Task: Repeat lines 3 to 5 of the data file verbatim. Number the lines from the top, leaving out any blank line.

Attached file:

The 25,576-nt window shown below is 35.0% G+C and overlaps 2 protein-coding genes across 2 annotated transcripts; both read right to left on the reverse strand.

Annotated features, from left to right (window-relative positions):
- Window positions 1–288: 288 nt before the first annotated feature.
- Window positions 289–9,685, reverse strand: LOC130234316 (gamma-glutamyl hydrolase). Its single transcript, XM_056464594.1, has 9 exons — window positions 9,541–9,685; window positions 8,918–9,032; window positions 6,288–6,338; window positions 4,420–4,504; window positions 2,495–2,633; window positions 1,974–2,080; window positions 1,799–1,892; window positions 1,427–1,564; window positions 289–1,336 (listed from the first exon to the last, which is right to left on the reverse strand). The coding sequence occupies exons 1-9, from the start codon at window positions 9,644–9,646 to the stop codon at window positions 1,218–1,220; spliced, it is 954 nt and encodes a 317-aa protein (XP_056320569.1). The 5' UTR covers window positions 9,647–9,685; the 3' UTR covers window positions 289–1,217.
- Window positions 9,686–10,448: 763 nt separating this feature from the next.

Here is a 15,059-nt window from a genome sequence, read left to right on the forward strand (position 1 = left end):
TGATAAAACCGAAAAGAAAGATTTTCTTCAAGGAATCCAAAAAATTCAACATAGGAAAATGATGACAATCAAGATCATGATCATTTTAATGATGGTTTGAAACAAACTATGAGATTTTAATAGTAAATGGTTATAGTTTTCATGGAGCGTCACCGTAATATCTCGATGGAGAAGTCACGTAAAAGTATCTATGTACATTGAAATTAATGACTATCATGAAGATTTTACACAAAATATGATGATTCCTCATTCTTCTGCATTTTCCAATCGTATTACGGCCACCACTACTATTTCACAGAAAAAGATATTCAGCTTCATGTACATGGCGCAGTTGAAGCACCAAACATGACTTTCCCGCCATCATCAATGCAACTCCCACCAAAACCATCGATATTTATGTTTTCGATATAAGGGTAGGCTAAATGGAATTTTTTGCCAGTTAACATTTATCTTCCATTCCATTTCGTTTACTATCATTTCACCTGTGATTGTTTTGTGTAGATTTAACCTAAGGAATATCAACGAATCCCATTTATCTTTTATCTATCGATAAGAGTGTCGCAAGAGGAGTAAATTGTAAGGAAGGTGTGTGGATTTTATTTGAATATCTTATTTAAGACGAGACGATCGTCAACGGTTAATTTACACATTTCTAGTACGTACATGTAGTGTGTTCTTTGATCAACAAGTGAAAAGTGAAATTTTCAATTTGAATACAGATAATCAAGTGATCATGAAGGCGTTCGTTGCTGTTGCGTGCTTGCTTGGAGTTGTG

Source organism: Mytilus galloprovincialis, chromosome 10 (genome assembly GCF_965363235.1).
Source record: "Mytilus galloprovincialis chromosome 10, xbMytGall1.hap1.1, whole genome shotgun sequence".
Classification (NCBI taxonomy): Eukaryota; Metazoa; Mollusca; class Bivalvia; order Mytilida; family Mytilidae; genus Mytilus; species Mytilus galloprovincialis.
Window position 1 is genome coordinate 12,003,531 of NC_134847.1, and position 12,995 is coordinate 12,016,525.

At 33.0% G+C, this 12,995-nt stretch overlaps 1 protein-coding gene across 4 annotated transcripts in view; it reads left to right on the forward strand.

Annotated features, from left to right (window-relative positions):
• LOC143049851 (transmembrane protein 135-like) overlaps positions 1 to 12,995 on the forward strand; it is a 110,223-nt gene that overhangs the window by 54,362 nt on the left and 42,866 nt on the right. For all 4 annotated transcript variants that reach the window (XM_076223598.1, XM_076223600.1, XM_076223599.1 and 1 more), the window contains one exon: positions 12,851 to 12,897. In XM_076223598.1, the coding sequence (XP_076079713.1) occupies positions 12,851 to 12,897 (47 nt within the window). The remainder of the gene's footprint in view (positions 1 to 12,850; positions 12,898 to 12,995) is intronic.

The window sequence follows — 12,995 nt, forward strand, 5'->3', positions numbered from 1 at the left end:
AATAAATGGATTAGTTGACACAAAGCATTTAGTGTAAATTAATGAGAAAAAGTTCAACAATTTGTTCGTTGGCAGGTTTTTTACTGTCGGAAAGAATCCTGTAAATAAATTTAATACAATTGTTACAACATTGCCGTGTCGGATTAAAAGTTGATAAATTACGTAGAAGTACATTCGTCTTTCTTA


- Window positions 1–288: 288 nt before the first annotated feature.
- Window positions 289–9,685, reverse strand: LOC130234316 (gamma-glutamyl hydrolase). Its single transcript, XM_056464594.1, has 9 exons — window positions 9,541–9,685; window positions 8,918–9,032; window positions 6,288–6,338; window positions 4,420–4,504; window positions 2,495–2,633; window positions 1,974–2,080; window positions 1,799–1,892; window positions 1,427–1,564; window positions 289–1,336 (listed from the first exon to the last, which is right to left on the reverse strand). The coding sequence occupies exons 1-9, from the start codon at window positions 9,644–9,646 to the stop codon at window positions 1,218–1,220; spliced, it is 954 nt and encodes a 317-aa protein (XP_056320569.1). The 5' UTR covers window positions 9,647–9,685; the 3' UTR covers window positions 289–1,217.
- Window positions 9,686–10,448: 763 nt separating this feature from the next.